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What's the difference between CMYK, spot color, and simulated process?

CMYK is the oldest, color reproduction, print method. Using cyan, magenta, yellow and black ink, screen printers can print designs on white or light-colored garments. For users skilled in CMYK file preparation, Photoshop, and screen creation, this is still a viable print process for light-colored garments. CMYK is implemented less because simulated printing is more dominant.

Spot color is the most common print technique in the industry, and has sometimes been called the screen printer's best friend. Knowledge of creating, applying and handling spot colors is essential to any screen printer. Logos, text, cartoons, line art, and more are all styles spot colors excel at reproducing. Spot color designs are usually created through the use of vector graphics programs such as CorelDRAW and Adobe Illustrator. There are many programs that can create spot colors. Spot colors (such as Pantone or custom mixed) can be printed as solid shapes at 100% tint or halftones by changing their tint value away from 100%.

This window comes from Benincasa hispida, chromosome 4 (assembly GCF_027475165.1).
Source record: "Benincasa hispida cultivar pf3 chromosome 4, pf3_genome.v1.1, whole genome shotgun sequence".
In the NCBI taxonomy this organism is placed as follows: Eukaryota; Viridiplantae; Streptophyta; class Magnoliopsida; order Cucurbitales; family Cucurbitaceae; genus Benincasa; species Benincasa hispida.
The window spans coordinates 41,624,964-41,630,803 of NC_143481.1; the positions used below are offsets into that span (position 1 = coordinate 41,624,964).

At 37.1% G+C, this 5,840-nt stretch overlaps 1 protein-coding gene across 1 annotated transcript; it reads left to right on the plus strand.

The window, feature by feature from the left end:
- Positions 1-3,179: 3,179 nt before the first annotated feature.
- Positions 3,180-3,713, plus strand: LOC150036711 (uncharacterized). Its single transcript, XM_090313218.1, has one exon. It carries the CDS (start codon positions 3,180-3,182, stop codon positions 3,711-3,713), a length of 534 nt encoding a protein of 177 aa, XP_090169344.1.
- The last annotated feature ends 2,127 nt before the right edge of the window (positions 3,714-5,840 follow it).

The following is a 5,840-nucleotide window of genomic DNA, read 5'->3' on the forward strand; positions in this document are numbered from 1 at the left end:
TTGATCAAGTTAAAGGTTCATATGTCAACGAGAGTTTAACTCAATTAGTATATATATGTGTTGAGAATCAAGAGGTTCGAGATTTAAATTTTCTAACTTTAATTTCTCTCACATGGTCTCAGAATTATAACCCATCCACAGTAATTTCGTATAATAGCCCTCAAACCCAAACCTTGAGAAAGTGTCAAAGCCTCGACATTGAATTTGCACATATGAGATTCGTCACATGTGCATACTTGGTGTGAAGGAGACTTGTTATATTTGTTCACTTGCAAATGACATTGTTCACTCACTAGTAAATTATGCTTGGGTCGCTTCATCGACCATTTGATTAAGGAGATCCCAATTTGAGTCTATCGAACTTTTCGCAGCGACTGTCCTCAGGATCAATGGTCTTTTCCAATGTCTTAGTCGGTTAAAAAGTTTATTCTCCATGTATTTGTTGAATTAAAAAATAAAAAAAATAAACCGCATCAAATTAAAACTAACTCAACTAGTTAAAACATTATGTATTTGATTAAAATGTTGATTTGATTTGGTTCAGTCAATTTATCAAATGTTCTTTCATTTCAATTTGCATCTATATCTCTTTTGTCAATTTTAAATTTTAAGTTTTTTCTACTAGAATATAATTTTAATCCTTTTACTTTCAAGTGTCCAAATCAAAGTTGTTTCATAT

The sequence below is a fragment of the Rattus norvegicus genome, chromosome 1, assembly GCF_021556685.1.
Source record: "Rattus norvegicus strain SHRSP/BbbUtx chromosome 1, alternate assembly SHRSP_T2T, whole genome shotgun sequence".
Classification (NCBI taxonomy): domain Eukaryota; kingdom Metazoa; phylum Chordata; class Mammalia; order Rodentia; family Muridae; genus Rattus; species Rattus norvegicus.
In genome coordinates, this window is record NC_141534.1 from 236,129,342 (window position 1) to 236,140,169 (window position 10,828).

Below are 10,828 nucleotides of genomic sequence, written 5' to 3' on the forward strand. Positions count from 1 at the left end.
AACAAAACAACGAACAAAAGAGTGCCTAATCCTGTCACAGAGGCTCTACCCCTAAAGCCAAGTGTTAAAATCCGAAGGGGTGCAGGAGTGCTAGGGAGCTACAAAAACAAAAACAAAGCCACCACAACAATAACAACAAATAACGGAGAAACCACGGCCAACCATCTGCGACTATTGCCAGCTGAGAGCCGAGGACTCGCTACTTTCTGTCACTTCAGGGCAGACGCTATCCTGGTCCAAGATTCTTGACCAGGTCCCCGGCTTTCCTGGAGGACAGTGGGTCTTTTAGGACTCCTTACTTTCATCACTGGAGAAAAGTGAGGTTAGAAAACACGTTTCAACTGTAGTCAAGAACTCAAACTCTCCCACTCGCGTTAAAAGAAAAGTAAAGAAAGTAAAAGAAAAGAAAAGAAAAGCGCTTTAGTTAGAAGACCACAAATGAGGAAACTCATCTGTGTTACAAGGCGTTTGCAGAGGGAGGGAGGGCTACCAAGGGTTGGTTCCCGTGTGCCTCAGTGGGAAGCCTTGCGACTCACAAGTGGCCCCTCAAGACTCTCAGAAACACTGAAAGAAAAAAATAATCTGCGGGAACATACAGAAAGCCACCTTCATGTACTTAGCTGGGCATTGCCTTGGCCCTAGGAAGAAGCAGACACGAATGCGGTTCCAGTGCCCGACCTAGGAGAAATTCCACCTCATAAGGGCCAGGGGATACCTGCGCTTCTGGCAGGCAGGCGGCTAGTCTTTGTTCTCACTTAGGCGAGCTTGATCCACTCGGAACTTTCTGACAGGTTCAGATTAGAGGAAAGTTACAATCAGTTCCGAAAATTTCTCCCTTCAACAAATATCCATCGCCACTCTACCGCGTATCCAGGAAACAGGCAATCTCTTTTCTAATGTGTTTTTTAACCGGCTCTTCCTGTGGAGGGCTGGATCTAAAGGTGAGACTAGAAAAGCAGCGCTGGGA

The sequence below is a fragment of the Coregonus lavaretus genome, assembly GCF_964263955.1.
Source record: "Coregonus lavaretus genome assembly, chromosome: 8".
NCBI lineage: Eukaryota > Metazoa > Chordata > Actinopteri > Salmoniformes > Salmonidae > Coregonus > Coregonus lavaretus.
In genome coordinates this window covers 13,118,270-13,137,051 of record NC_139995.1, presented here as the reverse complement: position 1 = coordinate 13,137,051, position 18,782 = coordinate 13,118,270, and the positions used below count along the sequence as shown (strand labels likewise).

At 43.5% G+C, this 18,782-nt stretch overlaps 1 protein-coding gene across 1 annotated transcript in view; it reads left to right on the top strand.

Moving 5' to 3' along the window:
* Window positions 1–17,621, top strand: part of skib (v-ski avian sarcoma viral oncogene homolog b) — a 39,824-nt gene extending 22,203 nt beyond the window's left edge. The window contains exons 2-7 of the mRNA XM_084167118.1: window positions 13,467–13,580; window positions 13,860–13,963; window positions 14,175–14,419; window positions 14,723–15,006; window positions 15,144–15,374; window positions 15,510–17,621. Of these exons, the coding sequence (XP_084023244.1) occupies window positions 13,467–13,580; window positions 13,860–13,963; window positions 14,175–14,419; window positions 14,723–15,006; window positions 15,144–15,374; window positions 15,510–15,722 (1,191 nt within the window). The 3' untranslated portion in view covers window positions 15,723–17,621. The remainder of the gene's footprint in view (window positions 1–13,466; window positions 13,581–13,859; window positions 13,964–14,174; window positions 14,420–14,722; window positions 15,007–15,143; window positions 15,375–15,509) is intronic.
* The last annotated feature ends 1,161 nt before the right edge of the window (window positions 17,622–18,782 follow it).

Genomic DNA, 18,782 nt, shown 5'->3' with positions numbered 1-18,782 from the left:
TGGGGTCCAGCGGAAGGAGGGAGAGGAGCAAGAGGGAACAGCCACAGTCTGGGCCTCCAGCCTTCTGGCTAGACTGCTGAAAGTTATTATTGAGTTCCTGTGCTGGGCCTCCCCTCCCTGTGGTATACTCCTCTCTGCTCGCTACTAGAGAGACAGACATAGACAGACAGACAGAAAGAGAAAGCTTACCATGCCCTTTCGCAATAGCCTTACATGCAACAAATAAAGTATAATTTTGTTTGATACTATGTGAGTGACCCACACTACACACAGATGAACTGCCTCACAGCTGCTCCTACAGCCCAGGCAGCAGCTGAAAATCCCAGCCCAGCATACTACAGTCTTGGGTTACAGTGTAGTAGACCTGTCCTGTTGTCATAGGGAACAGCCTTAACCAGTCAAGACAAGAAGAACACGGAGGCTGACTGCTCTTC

Simulated Process is a method used to reproduce almost any image on the market. It does so by overlapping and blending colors in a method similar to CMYK through using halftones and spot colors and/or PMS colors. Essentially, it's a way of taking an image that historically would have been printed via CMYK, but instead uses more opaque ink to create a more stable color and production friendly ink that can print almost any design for any garment. Designs that are too difficult to separate in a vector program, raster images, photographs, complex tonal illustrations — all doable with Simulated Process.

Check out this article if you'd like to learn more about these processes.

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